Until a few years ago it could be easy to think that Belsize Park was caught, like middle age, between sprightly Camden and hoary old Hampstead. In one of its post-war cafes, for example, you might expect to glimpse a Celia Johnson or Trevor Howard sharing a pot of tea and some unspoken attraction.
Anyway, back in 2010 Lantern, an innovative new “hipster” caff opened on England’s Lane. It served sharing plates, its windows were unblushingly large, interior moodily lit – and 1930s tables rakishly salvaged.
It closed down after six months. And a a year or so later, in walked Ginger and White, on their second store, with a similar concept.Result? Packed at weekends, and also on a sleepy Monday lunchtime, with chain smoking coffee drinkers in big shades. Not many eating, mind. Inside it’s all salvage furniture, chalked-up specials, cakes perched on shelves, hardback books in artful piles.
The cafe is now licensed – so take your pick from English bubbly like Nyetimber (Sussex) or Chapel Down (Kent) – but we settled for a freshly squeezed orange and grapefruit juice.
The food? Think Caravan, the hit Exmouth Market/King’s Cross restaurant. Simple, rustic, all quality ingredients and no fuss: posh fishfinger sarnies, spicy home-made baked beans with chorizo and feta.
We settled for a deliciously meaty smoked mackerel, its richness cut with a dash of horseradish, tangy sumac and bright orange yolk bursting over hard-to-cut sourdough. Which begged the question: how do you eat such bread daintily? Is its difficulty to cut the fault of bread – or us? Either way, it’s not a dish to share. Pea, broad bean and mint risotto had fire in its belly from a hint of chilli, holding itself well without turning to glue while we photographed the dish. A side of tomatoes had been slow-roasted in rapeseed oil; a sharp-sweet addition to a green salad.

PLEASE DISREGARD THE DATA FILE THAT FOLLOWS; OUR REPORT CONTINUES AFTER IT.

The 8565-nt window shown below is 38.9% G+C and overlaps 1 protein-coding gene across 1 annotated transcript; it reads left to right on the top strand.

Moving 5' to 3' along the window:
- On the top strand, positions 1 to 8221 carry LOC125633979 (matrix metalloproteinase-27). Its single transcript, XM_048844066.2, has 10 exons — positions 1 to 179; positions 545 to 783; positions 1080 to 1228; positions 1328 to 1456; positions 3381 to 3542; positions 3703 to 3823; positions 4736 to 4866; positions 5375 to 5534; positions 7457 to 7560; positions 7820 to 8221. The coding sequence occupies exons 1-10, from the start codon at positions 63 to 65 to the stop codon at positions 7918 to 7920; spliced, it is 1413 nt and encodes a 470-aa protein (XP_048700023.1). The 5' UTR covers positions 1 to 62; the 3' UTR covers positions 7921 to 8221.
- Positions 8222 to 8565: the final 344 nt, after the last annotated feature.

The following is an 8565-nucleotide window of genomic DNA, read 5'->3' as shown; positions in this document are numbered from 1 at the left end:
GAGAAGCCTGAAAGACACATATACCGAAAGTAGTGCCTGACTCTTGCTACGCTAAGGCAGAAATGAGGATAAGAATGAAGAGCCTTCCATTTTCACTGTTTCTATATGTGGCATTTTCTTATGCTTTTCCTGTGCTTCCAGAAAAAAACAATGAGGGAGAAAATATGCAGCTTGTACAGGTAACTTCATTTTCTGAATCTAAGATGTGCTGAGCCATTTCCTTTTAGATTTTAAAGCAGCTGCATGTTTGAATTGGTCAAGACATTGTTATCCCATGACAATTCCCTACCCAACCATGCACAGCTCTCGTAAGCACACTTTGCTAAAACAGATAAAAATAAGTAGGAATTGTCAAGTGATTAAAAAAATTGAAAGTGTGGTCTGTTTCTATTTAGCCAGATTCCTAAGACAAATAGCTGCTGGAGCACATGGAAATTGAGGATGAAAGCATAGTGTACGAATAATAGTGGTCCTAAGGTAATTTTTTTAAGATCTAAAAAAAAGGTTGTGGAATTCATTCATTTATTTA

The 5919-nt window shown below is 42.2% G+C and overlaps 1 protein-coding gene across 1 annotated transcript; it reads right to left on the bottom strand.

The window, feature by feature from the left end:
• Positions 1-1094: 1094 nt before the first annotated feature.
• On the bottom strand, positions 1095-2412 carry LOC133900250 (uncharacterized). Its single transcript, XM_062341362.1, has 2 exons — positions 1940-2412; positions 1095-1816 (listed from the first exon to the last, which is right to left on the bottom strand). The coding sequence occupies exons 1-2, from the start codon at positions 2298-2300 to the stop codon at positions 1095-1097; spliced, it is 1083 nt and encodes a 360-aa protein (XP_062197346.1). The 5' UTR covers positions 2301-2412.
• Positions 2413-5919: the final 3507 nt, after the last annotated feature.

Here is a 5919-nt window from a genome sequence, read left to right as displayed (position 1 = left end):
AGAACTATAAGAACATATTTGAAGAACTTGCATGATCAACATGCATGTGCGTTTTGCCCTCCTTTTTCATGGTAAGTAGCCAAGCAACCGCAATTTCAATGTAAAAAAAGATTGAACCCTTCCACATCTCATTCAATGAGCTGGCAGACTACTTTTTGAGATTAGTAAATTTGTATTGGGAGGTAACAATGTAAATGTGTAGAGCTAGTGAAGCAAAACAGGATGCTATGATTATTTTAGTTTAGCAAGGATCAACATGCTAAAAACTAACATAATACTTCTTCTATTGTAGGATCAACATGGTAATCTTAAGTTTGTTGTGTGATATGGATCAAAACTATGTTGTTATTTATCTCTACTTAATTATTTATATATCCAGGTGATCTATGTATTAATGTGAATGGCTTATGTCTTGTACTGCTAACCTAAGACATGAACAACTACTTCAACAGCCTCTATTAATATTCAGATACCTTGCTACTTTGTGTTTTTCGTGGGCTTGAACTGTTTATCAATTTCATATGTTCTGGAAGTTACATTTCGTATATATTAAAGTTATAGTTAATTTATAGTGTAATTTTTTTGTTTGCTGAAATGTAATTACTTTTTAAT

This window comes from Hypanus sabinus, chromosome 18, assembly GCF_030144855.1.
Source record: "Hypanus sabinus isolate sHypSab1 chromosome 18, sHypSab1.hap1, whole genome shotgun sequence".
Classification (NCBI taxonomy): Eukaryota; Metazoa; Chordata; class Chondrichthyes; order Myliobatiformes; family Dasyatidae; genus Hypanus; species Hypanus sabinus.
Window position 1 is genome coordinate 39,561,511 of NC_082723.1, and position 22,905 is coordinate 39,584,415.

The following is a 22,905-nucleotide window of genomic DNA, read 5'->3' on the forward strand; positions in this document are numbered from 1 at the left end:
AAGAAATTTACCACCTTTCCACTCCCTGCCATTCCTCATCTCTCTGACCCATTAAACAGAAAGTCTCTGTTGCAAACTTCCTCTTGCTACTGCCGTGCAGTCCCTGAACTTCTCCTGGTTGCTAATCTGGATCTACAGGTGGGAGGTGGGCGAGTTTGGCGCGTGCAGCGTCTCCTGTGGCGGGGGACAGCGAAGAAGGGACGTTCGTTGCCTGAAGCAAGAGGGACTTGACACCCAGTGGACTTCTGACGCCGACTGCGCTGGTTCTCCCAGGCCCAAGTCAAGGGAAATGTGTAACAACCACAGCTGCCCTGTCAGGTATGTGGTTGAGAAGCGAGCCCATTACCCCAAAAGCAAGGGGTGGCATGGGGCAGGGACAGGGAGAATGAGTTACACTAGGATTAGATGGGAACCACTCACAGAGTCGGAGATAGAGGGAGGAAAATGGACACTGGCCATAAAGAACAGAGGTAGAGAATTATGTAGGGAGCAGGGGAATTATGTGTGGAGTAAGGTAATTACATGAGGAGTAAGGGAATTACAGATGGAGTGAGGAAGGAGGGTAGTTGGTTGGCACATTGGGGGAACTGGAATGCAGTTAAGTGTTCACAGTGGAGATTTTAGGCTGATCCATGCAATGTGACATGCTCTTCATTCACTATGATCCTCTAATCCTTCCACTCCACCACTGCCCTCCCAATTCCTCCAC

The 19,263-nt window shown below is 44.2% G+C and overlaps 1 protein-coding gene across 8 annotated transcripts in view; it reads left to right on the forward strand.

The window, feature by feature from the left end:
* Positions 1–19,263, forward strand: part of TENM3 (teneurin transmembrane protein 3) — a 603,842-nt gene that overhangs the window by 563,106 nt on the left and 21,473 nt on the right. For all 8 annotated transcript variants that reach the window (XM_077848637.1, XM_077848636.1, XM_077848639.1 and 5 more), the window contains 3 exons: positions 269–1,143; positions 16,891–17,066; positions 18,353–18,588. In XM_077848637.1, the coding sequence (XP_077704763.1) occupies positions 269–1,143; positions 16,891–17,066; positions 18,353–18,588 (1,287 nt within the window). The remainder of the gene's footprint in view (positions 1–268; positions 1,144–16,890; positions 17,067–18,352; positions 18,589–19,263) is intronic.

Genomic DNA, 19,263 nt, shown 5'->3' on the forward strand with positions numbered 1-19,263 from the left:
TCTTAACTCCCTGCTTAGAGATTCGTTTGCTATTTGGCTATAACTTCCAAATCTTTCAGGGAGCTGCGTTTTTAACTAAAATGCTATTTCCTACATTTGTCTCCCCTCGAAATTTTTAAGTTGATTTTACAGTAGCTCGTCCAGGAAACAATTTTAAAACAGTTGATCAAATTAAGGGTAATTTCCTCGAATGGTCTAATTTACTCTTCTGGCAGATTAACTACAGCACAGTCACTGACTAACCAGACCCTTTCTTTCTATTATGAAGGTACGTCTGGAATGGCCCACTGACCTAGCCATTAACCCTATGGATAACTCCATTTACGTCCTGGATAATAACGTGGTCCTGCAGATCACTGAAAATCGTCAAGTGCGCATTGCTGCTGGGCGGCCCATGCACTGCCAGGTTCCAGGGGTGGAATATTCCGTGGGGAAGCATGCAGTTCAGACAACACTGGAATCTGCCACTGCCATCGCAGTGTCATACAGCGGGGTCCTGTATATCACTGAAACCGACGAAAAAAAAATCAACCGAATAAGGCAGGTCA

Yet the overriding memory of our lunch – on one of October’s balmy days – was a race against time due to the resilience of Belsize Park’s wasp population. Aggressive, tenacious and not flustered by any attempts to remove them, they sank their fangs into risotto, and bathed joyously in egg yolk, before tucking into rogue strands of smoked fish that lined the plate.Oh well. We cheered ourselves up with a post-prandial espresso: Square Mile Red Brick, all caramel-meets-summer fruits kick. An americano was similarly honeyed.
Ginger and White is faultless in what it does, so we wondered, why don’t more businesses eyeing up Kentish Town realise that this is a concept that works? It’d look mighty fine on the high street.
And as for England’s Lane? Well, it’s quite sexy once again, the success of Ginger and White this year ushering in two more stylish openings: Black Truffle deli over the road, and next door the diminutive Cinnamon, another l’il artisan coffee shop.